King's Order Go (also "Queen's Order" Go) is a variant of Go in which one or both players is a monarch (King/Queen) and has a three chances to order other player to play somewhere. The monarch must announce on his or her turn that the monarch intends to use an order. The monarch then gets to choose the other player's next move for them, forcing the player to move in a harmful place and effectively granting the monarch two turns in a row. This changes the evaluation of the board in striking ways relative to traditional Go:
- Groups with two or even three or four eyes may or may not be alive, as the monarch may order the other player to fill eye space.
- Invasions become easier, as the monarch may order the other player not to answer the invasion.
- Otherwise dead stones may be more easily revived, as the monarch may order the other player not to answer the escaping move.
- Ladders and capturing races are always a gamble, as the monarch may order the other player to discontinue playing the ladder or capturing race.
The basic version of King's Order Go is the two-monarch variant. Each player is a monarch and has three chances to order other player to play somewhere. The number of orders given to each monarch may be negotiated before the game.
The two-monarch variant has been played by the following pros:
- Cho Han-Seung (White 5p) vs. Park Jeong-Sang (Black 3p): https://www.youtube.com/watch?v=ZOArkY0u-z0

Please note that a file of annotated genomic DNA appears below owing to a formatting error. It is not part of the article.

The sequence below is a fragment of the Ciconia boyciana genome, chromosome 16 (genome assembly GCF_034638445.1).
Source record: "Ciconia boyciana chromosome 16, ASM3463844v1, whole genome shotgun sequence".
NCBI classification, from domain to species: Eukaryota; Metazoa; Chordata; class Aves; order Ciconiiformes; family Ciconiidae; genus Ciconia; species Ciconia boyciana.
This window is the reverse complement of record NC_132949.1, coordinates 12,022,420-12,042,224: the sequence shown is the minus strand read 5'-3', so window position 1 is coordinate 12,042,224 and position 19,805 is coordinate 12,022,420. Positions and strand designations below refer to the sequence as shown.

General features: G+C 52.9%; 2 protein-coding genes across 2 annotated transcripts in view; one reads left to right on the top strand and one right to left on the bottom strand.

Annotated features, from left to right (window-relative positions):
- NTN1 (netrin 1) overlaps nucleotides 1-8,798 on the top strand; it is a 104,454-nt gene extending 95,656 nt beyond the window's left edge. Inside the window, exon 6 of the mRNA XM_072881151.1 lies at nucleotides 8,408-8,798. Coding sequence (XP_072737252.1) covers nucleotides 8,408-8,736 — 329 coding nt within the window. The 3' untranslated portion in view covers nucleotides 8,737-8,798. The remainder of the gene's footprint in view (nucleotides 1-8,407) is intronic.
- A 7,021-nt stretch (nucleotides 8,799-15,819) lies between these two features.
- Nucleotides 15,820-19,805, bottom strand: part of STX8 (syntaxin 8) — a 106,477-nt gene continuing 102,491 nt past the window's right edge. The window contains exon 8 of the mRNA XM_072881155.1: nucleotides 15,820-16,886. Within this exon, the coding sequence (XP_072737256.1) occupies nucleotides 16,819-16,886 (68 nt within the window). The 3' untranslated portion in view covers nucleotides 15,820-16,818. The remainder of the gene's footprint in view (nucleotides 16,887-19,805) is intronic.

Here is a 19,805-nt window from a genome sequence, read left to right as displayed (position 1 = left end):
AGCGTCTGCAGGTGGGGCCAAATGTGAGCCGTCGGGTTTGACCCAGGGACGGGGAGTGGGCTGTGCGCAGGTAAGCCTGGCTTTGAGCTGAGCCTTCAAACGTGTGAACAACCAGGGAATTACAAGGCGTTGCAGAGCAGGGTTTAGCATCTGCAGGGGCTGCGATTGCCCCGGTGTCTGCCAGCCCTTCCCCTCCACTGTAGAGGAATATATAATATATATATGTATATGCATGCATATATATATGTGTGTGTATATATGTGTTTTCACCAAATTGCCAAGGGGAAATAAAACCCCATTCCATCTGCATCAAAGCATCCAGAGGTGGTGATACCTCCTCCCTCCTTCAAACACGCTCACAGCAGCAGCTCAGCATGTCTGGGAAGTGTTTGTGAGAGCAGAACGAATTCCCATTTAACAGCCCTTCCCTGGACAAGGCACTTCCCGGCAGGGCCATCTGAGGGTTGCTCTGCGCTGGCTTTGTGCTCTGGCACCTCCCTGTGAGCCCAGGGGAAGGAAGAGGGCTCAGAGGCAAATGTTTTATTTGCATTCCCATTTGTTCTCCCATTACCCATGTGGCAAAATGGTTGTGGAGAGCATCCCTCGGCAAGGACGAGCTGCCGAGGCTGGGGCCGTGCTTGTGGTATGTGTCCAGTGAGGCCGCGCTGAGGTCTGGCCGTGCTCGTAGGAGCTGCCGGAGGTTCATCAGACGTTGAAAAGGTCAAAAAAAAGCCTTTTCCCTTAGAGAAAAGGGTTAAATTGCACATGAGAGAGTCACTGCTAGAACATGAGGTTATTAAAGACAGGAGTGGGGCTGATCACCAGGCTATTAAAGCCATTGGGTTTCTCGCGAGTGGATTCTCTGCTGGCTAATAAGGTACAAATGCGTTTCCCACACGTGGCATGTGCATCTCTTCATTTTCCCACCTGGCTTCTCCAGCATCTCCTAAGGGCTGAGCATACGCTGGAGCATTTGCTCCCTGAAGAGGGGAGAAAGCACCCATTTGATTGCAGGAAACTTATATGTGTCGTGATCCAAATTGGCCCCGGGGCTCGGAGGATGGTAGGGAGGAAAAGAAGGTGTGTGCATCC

- Kim Chul-Joong (White 2p) vs. Kim Yeong-Hwan (Black 6p): https://www.youtube.com/watch?v=qX2tI04AClQ
- Kim Chul-Joong (White 2p) vs. Park Jeong-Sang (Black 3p): https://www.youtube.com/watch?v=wZauJUfyReU
A second version of King's Order Go is the one-monarch variant. One player is the monarch and has two chances to order the other player to play somewhere. In return, the other player (peasant) receives 11 handicap stones, reflecting the approximate value of two orders (and the peasantry outnumbering the monarch).
The one-monarch variant has been played by the following pros:
- Park Jeong-Sang (White 3p) vs. Cho Han-Seung (Black 5p): https://www.youtube.com/watch?v=0yzZsxrPhvo
In Veto Go, the players are presidents, rather than monarchs, and they have three chances to veto an opponent's move, rather than give an order. The president may veto the other player's move and force the player to play elsewhere, but the president may not choose the particular spot as in King's Order Go. Although a veto is less effective than an order, a veto still may prevent a player from living or killing a group or from winning a ladder or capturing race when there is only one move to do so.
As in King's Order Go, the number of vetoes available to each president may be negotiated before the game. The number of vetoes may also be infinite, resulting in a kind of "Second Best Move" Go. The variant with infinite vetoes is also called Forced Takeback Go.
King's Order Go is a fun and novel way to enjoy a game with players of disparate ranks without the need for traditional handicap or large komi. In the handicap variant, the weaker player is the monarch and has one order for every five ranks difference between the players.
The Japanese term, Kokose (ココセ), for King's Order is nearly extinct in the Japanese language, except in Shogi. Older casual players of Go in Japan are more likely to recognize the word, and the younger serious players may have never heard of it. The term is thought to be a short form of "koko ni sei!" (ここにせい！) -meaning "Let it be here!" or "koko e sase!" (ここへ指せ！) -meaning "Play here!". Kokose describes more of the option exercise rights to specify the opponent move for any agreed-upon number of times, than any particular variant of the game.